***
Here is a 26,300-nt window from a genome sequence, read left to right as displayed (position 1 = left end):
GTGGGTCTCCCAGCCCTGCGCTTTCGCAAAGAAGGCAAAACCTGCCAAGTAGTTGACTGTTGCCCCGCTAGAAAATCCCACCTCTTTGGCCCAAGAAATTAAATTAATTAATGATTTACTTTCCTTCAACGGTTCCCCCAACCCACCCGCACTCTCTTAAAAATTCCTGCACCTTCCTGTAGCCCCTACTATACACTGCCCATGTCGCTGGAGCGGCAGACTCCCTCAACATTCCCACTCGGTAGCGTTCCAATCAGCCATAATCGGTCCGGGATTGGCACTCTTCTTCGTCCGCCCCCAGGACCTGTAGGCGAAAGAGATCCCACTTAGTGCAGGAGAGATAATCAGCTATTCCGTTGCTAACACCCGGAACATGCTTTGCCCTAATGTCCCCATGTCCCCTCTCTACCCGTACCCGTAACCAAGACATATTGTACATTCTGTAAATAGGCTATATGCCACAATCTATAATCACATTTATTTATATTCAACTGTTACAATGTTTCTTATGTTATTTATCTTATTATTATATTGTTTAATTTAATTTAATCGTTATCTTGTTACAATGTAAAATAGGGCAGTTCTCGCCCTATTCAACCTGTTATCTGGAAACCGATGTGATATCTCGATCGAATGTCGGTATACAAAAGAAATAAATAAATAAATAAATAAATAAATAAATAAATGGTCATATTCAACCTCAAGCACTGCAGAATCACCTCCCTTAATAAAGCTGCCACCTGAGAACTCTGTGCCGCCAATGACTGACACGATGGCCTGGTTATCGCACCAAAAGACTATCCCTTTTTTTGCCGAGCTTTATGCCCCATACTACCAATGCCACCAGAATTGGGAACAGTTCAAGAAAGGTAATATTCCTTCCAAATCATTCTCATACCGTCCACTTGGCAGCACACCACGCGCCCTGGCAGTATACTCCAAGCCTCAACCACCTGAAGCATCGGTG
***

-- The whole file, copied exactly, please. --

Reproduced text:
Here is a 26,300-nt window from a genome sequence, read left to right as displayed (position 1 = left end):
GTGGGTCTCCCAGCCCTGCGCTTTCGCAAAGAAGGCAAAACCTGCCAAGTAGTTGACTGTTGCCCCGCTAGAAAATCCCACCTCTTTGGCCCAAGAAATTAAATTAATTAATGATTTACTTTCCTTCAACGGTTCCCCCAACCCACCCGCACTCTCTTAAAAATTCCTGCACCTTCCTGTAGCCCCTACTATACACTGCCCATGTCGCTGGAGCGGCAGACTCCCTCAACATTCCCACTCGGTAGCGTTCCAATCAGCCATAATCGGTCCGGGATTGGCACTCTTCTTCGTCCGCCCCCAGGACCTGTAGGCGAAAGAGATCCCACTTAGTGCAGGAGAGATAATCAGCTATTCCGTTGCTAACACCCGGAACATGCTTTGCCCTAATGTCCCCATGTCCCCTCTCTACCCGTACCCGTAACCAAGACATATTGTACATTCTGTAAATAGGCTATATGCCACAATCTATAATCACATTTATTTATATTCAACTGTTACAATGTTTCTTATGTTATTTATCTTATTATTATATTGTTTAATTTAATTTAATCGTTATCTTGTTACAATGTAAAATAGGGCAGTTCTCGCCCTATTCAACCTGTTATCTGGAAACCGATGTGATATCTCGATCGAATGTCGGTATACAAAAGAAATAAATAAATAAATAAATAAATAAATAAATAAATGGTCATATTCAACCTCAAGCACTGCAGAATCACCTCCCTTAATAAAGCTGCCACCTGAGAACTCTGTGCCGCCAATGACTGACACGATGGCCTGGTTATCGCACCAAAAGACTATCCCTTTTTTTGCCGAGCTTTATGCCCCATACTACCAATGCCACCAGAATTGGGAACAGTTCAAGAAAGGTAATATTCCTTCCAAATCATTCTCATACCGTCCACTTGGCAGCACACCACGCGCCCTGGCAGTATACTCCAAGCCTCAACCACCTGAAGCATCGGTG